Penny didn't find her sister's little dramas of love and torment particularly painful at first. She was a spy, clinically detached, fascinated by the little flashes she saw, the bits of sound she overheard.

Music: that was always the beginning, old mournful out-of-date Bob Dylan tunes, "Just Like a Woman" and "Sad Eyed Lady of the Lowlands" played on Suzie's stereo over and over again. There'd be dancing—she'd see the movements through the window, and later, when her parents were asleep, the inevitable nude swim, which Penny could make out clearly or vaguely depending upon the moonlight and the fog. There would be giggling, then, as they wrestled in the water and kissed, and as they moved back to the cottage, naked silhouettes against the shimmering surface of the pool, low murmurs broken by an occasional raucous laugh. They'd be smoking joints, she knew, getting high.

There was evidence, sometimes, to be examined in the dawn: a piece of discarded male underwear half-sinking in the pool, a damp towel or two, reefer butts crushed out against the tiles. Sometimes, very cautiously, Penny would approach the door of the cottage and gaze inside, at Suzie and her lover lying tangled on the waterbed, the sheets pushed away to the sides, the bed undulating slightly as their bodies trembled in sleep. She'd peer in at Suzie's face, blank and passionless. Inhaling deeply she'd catch a whiff of mingled odors: sweat and sex, the stale smoke of pot, and the rich dark aroma of Suzie's perfume,
Amazone
. Once she saw Cynthia French tangled with them, which meant
there'd been an orgy and the nameless boy in the center had been used to satisfy them both.

She'd wonder about the boys as she'd walk softly back to the house to feed the dogs, her bare feet slipping in the grass, cool and moist with morning dew. Those poor beautiful sun-tanned boys dreaming proud dreams of having possessed the most desired girl on the resort. What did Suzie do to them? What scars did she leave? When they grew up, became lawyers and brokers and businessmen, would they look back upon their night or two with her and still feel some residue of pain?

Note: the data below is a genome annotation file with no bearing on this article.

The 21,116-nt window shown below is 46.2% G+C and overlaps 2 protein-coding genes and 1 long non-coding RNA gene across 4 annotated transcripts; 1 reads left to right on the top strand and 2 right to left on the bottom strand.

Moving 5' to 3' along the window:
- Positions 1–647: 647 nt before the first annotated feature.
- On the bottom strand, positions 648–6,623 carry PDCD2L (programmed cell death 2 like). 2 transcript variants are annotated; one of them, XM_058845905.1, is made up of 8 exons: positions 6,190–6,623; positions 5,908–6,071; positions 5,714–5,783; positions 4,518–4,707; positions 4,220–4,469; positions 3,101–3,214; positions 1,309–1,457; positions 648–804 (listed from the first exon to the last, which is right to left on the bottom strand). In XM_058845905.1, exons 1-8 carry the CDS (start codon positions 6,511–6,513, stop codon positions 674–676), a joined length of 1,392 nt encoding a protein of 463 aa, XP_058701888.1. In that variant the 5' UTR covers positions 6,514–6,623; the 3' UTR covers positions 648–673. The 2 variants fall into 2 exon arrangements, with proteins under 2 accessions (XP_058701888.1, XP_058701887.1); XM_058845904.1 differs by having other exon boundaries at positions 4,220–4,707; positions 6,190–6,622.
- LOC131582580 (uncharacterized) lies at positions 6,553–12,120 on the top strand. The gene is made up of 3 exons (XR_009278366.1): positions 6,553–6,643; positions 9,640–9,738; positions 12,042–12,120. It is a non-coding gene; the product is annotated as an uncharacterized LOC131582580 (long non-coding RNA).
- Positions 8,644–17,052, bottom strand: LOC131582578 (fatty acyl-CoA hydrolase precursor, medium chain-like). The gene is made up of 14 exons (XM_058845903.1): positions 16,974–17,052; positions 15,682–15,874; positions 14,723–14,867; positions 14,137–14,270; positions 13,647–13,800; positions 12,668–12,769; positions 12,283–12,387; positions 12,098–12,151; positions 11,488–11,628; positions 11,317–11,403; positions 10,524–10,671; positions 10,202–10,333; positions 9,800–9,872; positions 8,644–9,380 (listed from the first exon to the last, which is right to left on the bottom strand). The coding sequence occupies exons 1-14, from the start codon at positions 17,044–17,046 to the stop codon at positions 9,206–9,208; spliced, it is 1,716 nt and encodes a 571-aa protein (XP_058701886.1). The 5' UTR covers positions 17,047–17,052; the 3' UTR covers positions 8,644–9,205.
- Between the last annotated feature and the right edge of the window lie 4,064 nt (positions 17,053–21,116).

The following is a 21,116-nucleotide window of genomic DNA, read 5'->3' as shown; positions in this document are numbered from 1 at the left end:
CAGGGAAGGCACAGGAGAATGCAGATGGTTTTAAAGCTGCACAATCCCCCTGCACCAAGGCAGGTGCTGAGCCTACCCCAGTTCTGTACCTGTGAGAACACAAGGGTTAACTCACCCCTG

Sometimes Penny could hear the dismissals, Suzie's words so sharp they sliced through the morning fog: "Bye-bye."

"You're kidding."

"Uh-uh. It's bye-bye time."

"What's bugging you?"

"Please just go away."

"Come on,
Suze
—"

"Bug off—
OK
? I really want to be alone. Can't you get that through your skull?"

"Look, if I
did
something—"

"
Jes-sus
!"

"Okay, if that's the way you want it. You're really being a shit."

"So I'm a shit.
So what
? I know that—
OK
? And you're not so great yourself this morning either. You're really not.
All right
?"

Penny wondered what drove Suzie to perform these nightly rituals of seduction and dismissal. What did she gain by them? Why? Then Penny would think about herself, the outsider watching, imagining the intimate things her sister did. Thinking of herself peering out her window and gazing through the
poolhouse
door, she felt appalled. Would her own life always be like this? Would the melancholy longing she felt to participate, to put down her books and to live—would that and her painful solitude turn to bitterness until she ended up one of those terse, bony-faced ladies who run needlecraft shops in little towns?